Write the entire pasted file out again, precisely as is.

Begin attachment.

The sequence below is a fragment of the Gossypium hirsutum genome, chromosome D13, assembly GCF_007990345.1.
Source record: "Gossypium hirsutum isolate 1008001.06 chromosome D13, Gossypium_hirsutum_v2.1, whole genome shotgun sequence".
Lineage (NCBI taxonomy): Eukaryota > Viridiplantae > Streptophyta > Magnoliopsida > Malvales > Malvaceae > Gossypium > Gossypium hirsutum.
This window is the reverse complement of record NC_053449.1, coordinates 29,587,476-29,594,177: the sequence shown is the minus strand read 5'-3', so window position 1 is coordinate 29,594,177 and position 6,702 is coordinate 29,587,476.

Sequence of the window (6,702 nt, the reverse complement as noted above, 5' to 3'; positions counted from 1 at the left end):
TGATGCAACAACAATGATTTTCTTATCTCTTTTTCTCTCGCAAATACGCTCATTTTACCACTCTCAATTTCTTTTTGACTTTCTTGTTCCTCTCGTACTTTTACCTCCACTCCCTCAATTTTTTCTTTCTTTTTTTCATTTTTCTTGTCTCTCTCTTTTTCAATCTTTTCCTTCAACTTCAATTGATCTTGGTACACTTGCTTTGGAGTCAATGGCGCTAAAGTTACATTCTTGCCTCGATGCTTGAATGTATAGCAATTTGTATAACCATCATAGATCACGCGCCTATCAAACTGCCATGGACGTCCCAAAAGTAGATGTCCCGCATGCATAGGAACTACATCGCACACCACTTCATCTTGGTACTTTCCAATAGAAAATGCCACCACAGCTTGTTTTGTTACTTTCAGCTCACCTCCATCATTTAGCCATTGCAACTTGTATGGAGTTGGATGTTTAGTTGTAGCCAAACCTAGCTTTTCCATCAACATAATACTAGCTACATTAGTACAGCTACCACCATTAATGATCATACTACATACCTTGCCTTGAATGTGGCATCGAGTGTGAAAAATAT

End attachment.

The sequence below is a fragment of the Gossypium hirsutum genome, chromosome D13, assembly GCF_007990345.1.
Source record: "Gossypium hirsutum isolate 1008001.06 chromosome D13, Gossypium_hirsutum_v2.1, whole genome shotgun sequence".
Lineage (NCBI taxonomy): Eukaryota > Viridiplantae > Streptophyta > Magnoliopsida > Malvales > Malvaceae > Gossypium > Gossypium hirsutum.
This window is the reverse complement of record NC_053449.1, coordinates 29,587,476-29,594,177: the sequence shown is the minus strand read 5'-3', so window position 1 is coordinate 29,594,177 and position 6,702 is coordinate 29,587,476.

Sequence of the window (6,702 nt, the reverse complement as noted above, 5' to 3'; positions counted from 1 at the left end):
TGATGCAACAACAATGATTTTCTTATCTCTTTTTCTCTCGCAAATACGCTCATTTTACCACTCTCAATTTCTTTTTGACTTTCTTGTTCCTCTCGTACTTTTACCTCCACTCCCTCAATTTTTTCTTTCTTTTTTTCATTTTTCTTGTCTCTCTCTTTTTCAATCTTTTCCTTCAACTTCAATTGATCTTGGTACACTTGCTTTGGAGTCAATGGCGCTAAAGTTACATTCTTGCCTCGATGCTTGAATGTATAGCAATTTGTATAACCATCATAGATCACGCGCCTATCAAACTGCCATGGACGTCCCAAAAGTAGATGTCCCGCATGCATAGGAACTACATCGCACACCACTTCATCTTGGTACTTTCCAATAGAAAATGCCACCACAGCTTGTTTTGTTACTTTCAGCTCACCTCCATCATTTAGCCATTGCAACTTGTATGGAGTTGGATGTTTAGTTGTAGCCAAACCTAGCTTTTCCATCAACATAATACTAGCTACATTAGTACAGCTACCACCATTAATGATCATACTACATACCTTGCCTTGAATGTGGCATCGAGTGTGAAAAATAT